Forum for Science, Industry and Business

Sponsored by:     3M 
Search our Site:

 

Link between maternal malaria, pregnancy history, and infant risk

08.11.2005


Every year at least 30 million women in malaria-endemic areas of Africa become pregnant. Many of them develop placental malaria, a pregnancy-specific form of the disease, which frequently results in low birth weight of the child. Placental malaria might increase the susceptibility of infants to malaria, but previous studies were inconclusive. A careful study by Patrick Duffy and colleagues (of the Seattle Biomedical Institute), published in the international open-access medical journal PLoS Medicine, found that placental malaria does raise the risk of malaria in infants. The researchers also discovered a surprising protective effect against malaria in first-time mothers, regardless of whether they had placental malaria.



Duffy and colleagues studied a total of 453 infants, of which 69 were born to mothers with placental malaria. Of those 69, 31 were born to first-time mothers, and 38 to mothers who had given birth before. They then followed those infants for a year and checked whether during that time they became sick with malaria. There were two major findings. First, the researchers found that overall children whose mothers had placental malaria were more likely to get sick with the disease themselves. Second, they found something surprising about the birth order of the infants, namely that children from first time mothers were less likely to develop malaria, regardless of whether their mother had placental malaria.

These results suggest that both the number of previous pregnancies and placental malaria affect an infant’s chances of developing malaria. It might be that in first-time mothers placental malaria stimulates the mother’s immune system and this somehow protects the baby against malaria. These provocative results will prompt further studies of the effects of malaria during pregnancy. If confirmed, the results here suggest that reducing placental malaria specifically in women who had previously given birth would have the most effect.

Paul Ocampo | EurekAlert!
Further information:
http://www.plos.org
http://www.plosmedicine.org

More articles from Life Sciences:

nachricht A novel socio-ecological approach helps identifying suitable wolf habitats
17.02.2017 | Universität Zürich

nachricht New, ultra-flexible probes form reliable, scar-free integration with the brain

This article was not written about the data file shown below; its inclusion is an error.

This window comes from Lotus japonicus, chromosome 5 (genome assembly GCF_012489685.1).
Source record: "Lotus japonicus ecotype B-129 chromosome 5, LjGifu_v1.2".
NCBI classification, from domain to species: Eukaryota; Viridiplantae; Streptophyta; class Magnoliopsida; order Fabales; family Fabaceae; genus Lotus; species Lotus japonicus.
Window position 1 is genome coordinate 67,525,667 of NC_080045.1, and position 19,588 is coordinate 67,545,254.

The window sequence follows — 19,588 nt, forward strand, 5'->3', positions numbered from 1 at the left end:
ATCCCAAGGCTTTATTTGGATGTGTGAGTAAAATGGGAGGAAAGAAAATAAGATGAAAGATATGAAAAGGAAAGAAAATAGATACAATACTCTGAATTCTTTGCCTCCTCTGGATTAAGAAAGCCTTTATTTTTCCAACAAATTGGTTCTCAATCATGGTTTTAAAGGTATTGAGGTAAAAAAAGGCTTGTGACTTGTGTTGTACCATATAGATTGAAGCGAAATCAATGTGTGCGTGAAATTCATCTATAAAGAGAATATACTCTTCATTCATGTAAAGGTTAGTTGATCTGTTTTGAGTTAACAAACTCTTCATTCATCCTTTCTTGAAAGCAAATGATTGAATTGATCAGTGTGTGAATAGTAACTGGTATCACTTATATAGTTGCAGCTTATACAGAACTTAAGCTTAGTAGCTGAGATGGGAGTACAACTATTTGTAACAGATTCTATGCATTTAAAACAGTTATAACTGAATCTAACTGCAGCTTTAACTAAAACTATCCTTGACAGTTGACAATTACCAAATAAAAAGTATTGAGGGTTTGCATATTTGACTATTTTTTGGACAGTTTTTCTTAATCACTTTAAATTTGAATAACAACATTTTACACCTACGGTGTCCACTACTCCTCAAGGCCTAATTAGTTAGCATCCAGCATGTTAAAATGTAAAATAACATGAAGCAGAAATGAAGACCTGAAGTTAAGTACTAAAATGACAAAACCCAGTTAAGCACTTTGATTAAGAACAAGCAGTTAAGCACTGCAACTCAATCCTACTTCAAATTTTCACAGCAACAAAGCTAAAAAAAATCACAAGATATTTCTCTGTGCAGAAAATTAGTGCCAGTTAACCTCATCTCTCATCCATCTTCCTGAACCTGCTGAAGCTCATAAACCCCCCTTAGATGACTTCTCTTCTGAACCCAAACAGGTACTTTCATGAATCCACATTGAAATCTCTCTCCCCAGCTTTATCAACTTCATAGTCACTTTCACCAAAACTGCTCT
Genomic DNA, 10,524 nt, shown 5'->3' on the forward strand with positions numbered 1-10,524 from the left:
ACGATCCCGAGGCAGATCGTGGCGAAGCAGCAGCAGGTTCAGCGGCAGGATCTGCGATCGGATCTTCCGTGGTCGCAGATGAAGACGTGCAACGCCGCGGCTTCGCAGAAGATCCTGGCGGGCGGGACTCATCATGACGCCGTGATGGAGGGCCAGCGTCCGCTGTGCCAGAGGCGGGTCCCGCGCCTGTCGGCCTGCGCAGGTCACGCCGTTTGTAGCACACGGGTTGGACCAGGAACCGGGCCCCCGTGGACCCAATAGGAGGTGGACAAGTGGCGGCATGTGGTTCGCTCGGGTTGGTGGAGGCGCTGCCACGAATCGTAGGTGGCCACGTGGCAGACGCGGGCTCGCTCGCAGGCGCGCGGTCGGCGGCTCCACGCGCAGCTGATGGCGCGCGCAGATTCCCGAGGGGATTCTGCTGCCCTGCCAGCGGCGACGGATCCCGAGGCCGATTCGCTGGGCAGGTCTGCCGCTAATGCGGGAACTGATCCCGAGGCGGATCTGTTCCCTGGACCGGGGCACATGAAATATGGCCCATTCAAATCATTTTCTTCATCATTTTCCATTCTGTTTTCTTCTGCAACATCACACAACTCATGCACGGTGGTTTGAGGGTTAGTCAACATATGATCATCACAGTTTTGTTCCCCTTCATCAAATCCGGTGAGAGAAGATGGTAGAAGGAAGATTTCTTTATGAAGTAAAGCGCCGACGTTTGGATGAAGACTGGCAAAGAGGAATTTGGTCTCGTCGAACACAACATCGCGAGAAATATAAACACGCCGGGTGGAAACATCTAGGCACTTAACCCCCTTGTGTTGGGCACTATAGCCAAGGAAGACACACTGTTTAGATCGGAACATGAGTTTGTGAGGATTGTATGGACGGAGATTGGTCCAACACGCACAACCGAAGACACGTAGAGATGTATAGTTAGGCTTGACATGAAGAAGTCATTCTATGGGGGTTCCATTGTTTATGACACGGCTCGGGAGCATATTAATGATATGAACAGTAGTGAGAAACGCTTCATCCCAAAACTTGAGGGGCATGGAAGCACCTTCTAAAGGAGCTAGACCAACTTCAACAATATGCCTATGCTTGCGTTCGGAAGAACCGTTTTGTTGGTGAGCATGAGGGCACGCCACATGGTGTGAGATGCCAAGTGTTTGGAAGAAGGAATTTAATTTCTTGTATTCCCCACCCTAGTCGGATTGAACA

16.02.2017 | University of Texas at Austin

All articles from Life Sciences >>>

The most recent press releases about innovation >>>

Die letzten 5 Focus-News des innovations-reports im Überblick:

Im Focus: Breakthrough with a chain of gold atoms

In the field of nanoscience, an international team of physicists with participants from Konstanz has achieved a breakthrough in understanding heat transport

In the field of nanoscience, an international team of physicists with participants from Konstanz has achieved a breakthrough in understanding heat transport

Im Focus: DNA repair: a new letter in the cell alphabet

Results reveal how discoveries may be hidden in scientific “blind spots”

Cells need to repair damaged DNA in our genes to prevent the development of cancer and other diseases. Our cells therefore activate and send “repair-proteins”...

Im Focus: Dresdner scientists print tomorrow’s world

The Fraunhofer IWS Dresden and Technische Universität Dresden inaugurated their jointly operated Center for Additive Manufacturing Dresden (AMCD) with a festive ceremony on February 7, 2017. Scientists from various disciplines perform research on materials, additive manufacturing processes and innovative technologies, which build up components in a layer by layer process. This technology opens up new horizons for component design and combinations of functions. For example during fabrication, electrical conductors and sensors are already able to be additively manufactured into components. They provide information about stress conditions of a product during operation.

The 3D-printing technology, or additive manufacturing as it is often called, has long made the step out of scientific research laboratories into industrial...

Im Focus: Mimicking nature's cellular architectures via 3-D printing

Research offers new level of control over the structure of 3-D printed materials

Nature does amazing things with limited design materials. Grass, for example, can support its own weight, resist strong wind loads, and recover after being...

Im Focus: Three Magnetic States for Each Hole

Nanometer-scale magnetic perforated grids could create new possibilities for computing. Together with international colleagues, scientists from the Helmholtz Zentrum Dresden-Rossendorf (HZDR) have shown how a cobalt grid can be reliably programmed at room temperature. In addition they discovered that for every hole ("antidot") three magnetic states can be configured. The results have been published in the journal "Scientific Reports".

Physicist Dr. Rantej Bali from the HZDR, together with scientists from Singapore and Australia, designed a special grid structure in a thin layer of cobalt in...

All Focus news of the innovation-report >>>

Anzeige

Anzeige

Event News

Booth and panel discussion – The Lindau Nobel Laureate Meetings at the AAAS 2017 Annual Meeting

13.02.2017 | Event News

Complex Loading versus Hidden Reserves

10.02.2017 | Event News

International Conference on Crystal Growth in Freiburg

09.02.2017 | Event News

 
Latest News

Biocompatible 3-D tracking system has potential to improve robot-assisted surgery

17.02.2017 | Medical Engineering

Real-time MRI analysis powered by supercomputers

17.02.2017 | Medical Engineering

Antibiotic effective against drug-resistant bacteria in pediatric skin infections

17.02.2017 | Health and Medicine

VideoLinks
B2B-VideoLinks
More VideoLinks >>>